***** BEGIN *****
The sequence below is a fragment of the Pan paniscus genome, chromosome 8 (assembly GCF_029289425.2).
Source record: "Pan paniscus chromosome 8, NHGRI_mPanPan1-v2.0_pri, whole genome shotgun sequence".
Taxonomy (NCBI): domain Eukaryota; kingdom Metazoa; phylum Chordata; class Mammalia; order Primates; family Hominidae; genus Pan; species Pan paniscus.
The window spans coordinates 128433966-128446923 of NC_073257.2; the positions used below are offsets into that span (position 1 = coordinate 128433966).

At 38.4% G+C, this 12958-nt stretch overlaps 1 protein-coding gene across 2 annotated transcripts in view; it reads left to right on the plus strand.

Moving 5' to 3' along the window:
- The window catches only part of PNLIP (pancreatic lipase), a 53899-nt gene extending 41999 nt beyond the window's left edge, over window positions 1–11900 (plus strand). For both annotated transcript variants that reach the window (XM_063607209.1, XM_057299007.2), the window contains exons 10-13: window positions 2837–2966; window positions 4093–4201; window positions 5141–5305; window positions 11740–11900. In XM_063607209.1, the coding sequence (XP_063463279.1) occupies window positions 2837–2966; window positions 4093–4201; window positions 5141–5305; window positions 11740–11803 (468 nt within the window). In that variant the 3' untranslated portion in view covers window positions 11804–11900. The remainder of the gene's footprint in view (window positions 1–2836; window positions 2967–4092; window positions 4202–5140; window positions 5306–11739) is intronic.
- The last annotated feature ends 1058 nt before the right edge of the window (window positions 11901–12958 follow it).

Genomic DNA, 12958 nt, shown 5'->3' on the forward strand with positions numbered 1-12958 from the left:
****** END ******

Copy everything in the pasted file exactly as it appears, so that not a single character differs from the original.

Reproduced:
The sequence below is a fragment of the Pan paniscus genome, chromosome 8 (assembly GCF_029289425.2).
Source record: "Pan paniscus chromosome 8, NHGRI_mPanPan1-v2.0_pri, whole genome shotgun sequence".
Taxonomy (NCBI): domain Eukaryota; kingdom Metazoa; phylum Chordata; class Mammalia; order Primates; family Hominidae; genus Pan; species Pan paniscus.
The window spans coordinates 128433966-128446923 of NC_073257.2; the positions used below are offsets into that span (position 1 = coordinate 128433966).

At 38.4% G+C, this 12958-nt stretch overlaps 1 protein-coding gene across 2 annotated transcripts in view; it reads left to right on the plus strand.

Moving 5' to 3' along the window:
- The window catches only part of PNLIP (pancreatic lipase), a 53899-nt gene extending 41999 nt beyond the window's left edge, over window positions 1–11900 (plus strand). For both annotated transcript variants that reach the window (XM_063607209.1, XM_057299007.2), the window contains exons 10-13: window positions 2837–2966; window positions 4093–4201; window positions 5141–5305; window positions 11740–11900. In XM_063607209.1, the coding sequence (XP_063463279.1) occupies window positions 2837–2966; window positions 4093–4201; window positions 5141–5305; window positions 11740–11803 (468 nt within the window). In that variant the 3' untranslated portion in view covers window positions 11804–11900. The remainder of the gene's footprint in view (window positions 1–2836; window positions 2967–4092; window positions 4202–5140; window positions 5306–11739) is intronic.
- The last annotated feature ends 1058 nt before the right edge of the window (window positions 11901–12958 follow it).

Genomic DNA, 12958 nt, shown 5'->3' on the forward strand with positions numbered 1-12958 from the left: